John Jacobsen looks at U.S. Republican Presidential candidate Mitt Romney's recent remarks on the 47%, and discusses the concept of "opportunity" in American political discourse.
“…there are 47 percent [of Americans]… who are dependent upon government, who believe that they are victims, who believe that government has a responsibility to care for them, who believe that they are entitled to health care, to food, to housing, to you name it. That that’s an entitlement… my job [in winning the presidency] is not to worry about those people — I’ll never convince them that they should take personal responsibility and care for their lives.” – Mitt Romney
A leaked video of Republican Presidential nominee, Mitt Romney, has caught the attention of the country this week, validating for many their suspicion of the nominee’s contempt for poor and working people.
The video, possibly leaked by a server at a private, $40,000 per plate fundraiser for the candidate, contains clips in which Romney makes controversial remarks regarding the bottom 47% of income earners in the United States.
The remarks, and the responses from the Obama campaign, provide an interesting lens through which to view both candidates – particularly their takes on the concept of opportunity.
Romney’s remarks make reference to it it several times – when he talks about “entitlements,” or about “personal responsibility,” he is simply parroting the typical conservative talking points on the subject.
Likewise, in an interview with David Letterman this week, President Obama said of the leaked video, “We’ve got some obligations to each other, and there’s nothing wrong with us giving each other a helping hand so that single mom’s kid, even after all the work she’s done, can afford to go to college.”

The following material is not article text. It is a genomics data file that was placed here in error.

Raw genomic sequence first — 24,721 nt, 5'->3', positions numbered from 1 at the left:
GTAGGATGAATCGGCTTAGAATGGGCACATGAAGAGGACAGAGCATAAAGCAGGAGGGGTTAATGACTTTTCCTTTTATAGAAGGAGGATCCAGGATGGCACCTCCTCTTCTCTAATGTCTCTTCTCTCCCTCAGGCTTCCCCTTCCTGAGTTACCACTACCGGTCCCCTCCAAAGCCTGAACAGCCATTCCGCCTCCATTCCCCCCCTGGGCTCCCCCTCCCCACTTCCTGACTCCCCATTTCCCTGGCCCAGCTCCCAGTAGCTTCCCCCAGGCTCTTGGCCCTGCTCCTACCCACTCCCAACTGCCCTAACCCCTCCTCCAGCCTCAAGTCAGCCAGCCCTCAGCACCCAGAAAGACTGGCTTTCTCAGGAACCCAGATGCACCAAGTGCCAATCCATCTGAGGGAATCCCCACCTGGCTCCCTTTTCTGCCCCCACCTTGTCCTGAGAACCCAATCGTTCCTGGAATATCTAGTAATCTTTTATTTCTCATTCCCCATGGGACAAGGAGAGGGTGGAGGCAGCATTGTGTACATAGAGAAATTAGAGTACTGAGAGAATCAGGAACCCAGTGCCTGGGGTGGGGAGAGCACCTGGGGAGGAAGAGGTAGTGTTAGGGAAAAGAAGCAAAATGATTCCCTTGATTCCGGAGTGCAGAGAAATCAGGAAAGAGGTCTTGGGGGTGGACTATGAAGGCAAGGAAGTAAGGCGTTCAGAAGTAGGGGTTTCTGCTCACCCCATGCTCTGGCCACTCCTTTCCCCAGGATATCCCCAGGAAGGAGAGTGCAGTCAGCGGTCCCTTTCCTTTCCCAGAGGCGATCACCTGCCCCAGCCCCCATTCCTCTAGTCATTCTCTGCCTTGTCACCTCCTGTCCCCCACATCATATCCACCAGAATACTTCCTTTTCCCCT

The dance between these two views on opportunity – the conservative, in which we encourage people to take “individual responsibility,” or the liberal, in which we give some a “helping hand” – has been a persistent one since the beginning of the election.
In an opinion piece for USA Today last year, titled What Kind of Society Does America Want?, Mitt Romney urged Americans to support his call to create a grand new “opportunity society.”
This new society, in which “free people… choose whether or not to pursue education,” or “engage in hard work,” may no doubt remind readers of Newt Gingrich’s own call in 1984 for a “Conservative Opportunity Society,” or even Reagan’s “GOP – Grand Opportunity Party.”
President Obama, in his January State of the Union address, even went so far as to say that restoring opportunity to Americans has become “the defining issue of our time.”
The language is certainly uplifting, but just what does opportunity really mean in a country of 12.5 million unemployed people?
Sociologists, economists and all manner of social analysts routinely study the economic rise and fall of various demographics. They pour over mounds of information gathered by government agencies, non-profits, and private firms, sorting out how incomes grow or shrink between generations, between peers, or within families.